American Robin

Mommy Robin: “Oh this is lovely!  There is nothing like a morning bath when it is already 80 degrees.”

Baby Robin “Mom!  What are you doing?  Can I get in?

Mommy Robin “Could I just get five minutes peace to enjoy my bath?”

Baby Robin “I’m bored…”

Mommy Robin “If I have to get out of this bath, you are in so much trouble!!”

Don’t you just feel for poor Mother Robin? I think she might have been using some bad words…  This video was taken one morning after the Raccoons had used the Pyrex bowl as a swimming pool.  To the US readers, the American in the title is redundant.  The Brits are more familiar with the iconic European Robin which is a much smaller, cheekier bird, part of the flycatcher family.  I imagine the early settlers were delighted to find their own red breasted bird in the New World.

The American Robin is really part of the Thrush family and they have the same gentle nature although they are not quite as shy.  Our Robins used to migrate but some decided to stay here all year.  I am delighted because they are such sweet birds.  Like the crazy lady that I am, I love to chat to them in the undergrowth when they are rooting about for worms.  One day I stopped my car to allow one to dip a worm in the savory puddle water at her own pace.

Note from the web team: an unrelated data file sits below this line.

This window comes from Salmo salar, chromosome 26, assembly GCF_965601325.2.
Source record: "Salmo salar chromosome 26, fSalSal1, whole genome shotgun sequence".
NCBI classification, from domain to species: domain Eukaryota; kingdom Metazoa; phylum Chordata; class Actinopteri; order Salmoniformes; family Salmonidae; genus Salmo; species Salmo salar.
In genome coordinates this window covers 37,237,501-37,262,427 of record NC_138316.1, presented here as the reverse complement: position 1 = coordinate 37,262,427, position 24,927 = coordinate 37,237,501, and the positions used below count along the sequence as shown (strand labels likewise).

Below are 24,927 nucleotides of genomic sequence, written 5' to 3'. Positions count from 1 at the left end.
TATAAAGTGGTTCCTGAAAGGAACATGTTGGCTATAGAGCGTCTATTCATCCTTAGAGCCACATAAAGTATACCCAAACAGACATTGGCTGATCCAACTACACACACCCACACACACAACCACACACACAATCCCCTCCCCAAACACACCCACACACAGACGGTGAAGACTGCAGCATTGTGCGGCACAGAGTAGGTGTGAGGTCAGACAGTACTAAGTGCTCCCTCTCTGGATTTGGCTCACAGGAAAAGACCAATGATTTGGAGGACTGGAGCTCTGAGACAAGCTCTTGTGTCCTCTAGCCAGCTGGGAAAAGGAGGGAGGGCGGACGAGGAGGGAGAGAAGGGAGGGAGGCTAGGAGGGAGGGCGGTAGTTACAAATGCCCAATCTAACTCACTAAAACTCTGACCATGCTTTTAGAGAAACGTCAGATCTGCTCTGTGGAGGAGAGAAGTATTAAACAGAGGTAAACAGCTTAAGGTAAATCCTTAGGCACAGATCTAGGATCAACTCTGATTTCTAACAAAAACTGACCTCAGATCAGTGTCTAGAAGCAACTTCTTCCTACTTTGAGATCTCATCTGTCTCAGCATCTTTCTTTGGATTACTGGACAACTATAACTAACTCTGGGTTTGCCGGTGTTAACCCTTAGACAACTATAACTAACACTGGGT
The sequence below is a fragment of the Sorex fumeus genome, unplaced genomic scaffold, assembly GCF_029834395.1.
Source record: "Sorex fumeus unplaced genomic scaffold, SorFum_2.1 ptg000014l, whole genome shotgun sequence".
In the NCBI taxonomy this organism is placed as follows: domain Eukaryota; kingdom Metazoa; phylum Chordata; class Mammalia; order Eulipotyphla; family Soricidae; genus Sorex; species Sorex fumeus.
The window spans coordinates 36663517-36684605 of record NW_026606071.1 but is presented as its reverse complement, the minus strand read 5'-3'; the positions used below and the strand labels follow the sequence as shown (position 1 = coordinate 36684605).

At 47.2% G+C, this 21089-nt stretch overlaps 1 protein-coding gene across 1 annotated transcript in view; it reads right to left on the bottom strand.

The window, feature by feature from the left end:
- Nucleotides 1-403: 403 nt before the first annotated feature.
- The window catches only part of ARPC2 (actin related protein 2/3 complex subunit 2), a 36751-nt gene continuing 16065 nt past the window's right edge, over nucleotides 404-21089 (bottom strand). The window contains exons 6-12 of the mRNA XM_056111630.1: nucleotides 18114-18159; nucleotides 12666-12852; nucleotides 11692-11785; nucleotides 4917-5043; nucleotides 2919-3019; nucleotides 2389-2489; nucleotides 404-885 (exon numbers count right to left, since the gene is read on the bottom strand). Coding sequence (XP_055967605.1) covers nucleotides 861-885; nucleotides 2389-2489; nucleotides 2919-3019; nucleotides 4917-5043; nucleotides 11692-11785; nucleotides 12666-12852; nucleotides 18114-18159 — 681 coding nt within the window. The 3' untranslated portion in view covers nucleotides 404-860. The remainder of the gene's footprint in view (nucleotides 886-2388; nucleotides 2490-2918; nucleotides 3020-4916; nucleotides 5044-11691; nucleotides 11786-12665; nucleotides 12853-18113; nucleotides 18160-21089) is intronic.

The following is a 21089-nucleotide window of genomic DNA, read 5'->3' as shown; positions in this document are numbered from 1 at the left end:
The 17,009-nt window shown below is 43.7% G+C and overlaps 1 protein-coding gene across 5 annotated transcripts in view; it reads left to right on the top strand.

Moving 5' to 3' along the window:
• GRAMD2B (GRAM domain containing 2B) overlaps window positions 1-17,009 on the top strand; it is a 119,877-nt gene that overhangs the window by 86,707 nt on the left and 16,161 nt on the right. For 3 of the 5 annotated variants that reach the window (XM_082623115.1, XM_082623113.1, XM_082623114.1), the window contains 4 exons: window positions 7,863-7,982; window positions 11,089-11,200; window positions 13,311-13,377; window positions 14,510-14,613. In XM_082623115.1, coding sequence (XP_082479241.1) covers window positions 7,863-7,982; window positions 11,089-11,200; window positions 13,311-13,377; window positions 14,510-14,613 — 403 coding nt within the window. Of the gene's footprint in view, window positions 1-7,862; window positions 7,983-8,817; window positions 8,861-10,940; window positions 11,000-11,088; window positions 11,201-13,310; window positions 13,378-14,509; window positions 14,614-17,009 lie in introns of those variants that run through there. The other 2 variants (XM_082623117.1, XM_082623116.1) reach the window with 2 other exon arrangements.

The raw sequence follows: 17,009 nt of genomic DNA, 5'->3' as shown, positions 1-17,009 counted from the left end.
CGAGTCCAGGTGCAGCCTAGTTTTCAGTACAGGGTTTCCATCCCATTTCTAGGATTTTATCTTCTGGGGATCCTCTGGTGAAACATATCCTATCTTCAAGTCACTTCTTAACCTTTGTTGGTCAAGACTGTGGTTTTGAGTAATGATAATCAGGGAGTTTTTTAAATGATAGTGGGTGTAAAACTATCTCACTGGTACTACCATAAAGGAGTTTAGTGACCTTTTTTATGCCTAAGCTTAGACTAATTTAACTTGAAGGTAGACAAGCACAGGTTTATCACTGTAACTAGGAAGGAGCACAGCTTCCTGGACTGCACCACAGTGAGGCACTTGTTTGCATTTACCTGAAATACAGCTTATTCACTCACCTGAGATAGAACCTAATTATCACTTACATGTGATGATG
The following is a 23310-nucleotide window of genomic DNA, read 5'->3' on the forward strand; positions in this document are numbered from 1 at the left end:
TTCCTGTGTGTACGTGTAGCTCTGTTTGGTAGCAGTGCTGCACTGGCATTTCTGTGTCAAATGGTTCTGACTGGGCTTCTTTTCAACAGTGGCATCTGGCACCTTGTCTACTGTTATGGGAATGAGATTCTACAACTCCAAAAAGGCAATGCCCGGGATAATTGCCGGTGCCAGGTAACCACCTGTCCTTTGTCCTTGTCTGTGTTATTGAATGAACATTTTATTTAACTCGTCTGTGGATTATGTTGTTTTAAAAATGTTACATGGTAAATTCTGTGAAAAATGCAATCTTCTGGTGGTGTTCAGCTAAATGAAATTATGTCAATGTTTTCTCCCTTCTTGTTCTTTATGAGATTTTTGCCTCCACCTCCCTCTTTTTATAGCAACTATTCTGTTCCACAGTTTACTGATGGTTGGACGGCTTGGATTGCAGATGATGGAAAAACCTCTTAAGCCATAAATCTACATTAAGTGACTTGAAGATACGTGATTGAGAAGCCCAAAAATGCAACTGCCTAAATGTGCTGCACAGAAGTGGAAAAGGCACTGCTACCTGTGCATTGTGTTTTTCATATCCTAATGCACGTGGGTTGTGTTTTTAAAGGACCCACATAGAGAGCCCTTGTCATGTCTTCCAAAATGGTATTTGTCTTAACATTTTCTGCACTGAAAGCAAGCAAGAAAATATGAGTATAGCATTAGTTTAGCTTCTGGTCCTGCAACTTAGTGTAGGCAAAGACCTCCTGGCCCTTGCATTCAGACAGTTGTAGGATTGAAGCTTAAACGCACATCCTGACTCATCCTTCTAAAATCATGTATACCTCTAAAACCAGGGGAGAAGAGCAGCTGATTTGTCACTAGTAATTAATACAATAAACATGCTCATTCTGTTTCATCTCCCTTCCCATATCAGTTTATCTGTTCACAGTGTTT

Mom and Dad Robin look very similar except the female has slightly lighter coloring.  The males have a more vivid red breast and the females a rusty color.  They look after their babies equally and have up to three clutches a year.  The juveniles have a speckled chest but don’t seem to leave the nest until almost full grown.

Robins are songbirds which is delightful… except they sing at daybreak.  Still, they cannot be as bad as the current cicadas which are so loud that Teddy ran through the house looking for a plumbing break.  Every night I think, ‘will one of our many night critters eat that bloody cicada?’.  In truth, the cicadas were the reason why we bought this house.  We were enchanted by their alien song when we moved here 17 years ago.  I have been wondering if these particular cicadas are on a 17-year cycle because they sound different from the summer cicadas.  If I wasn’t so creeped out by their appearance, I would research it…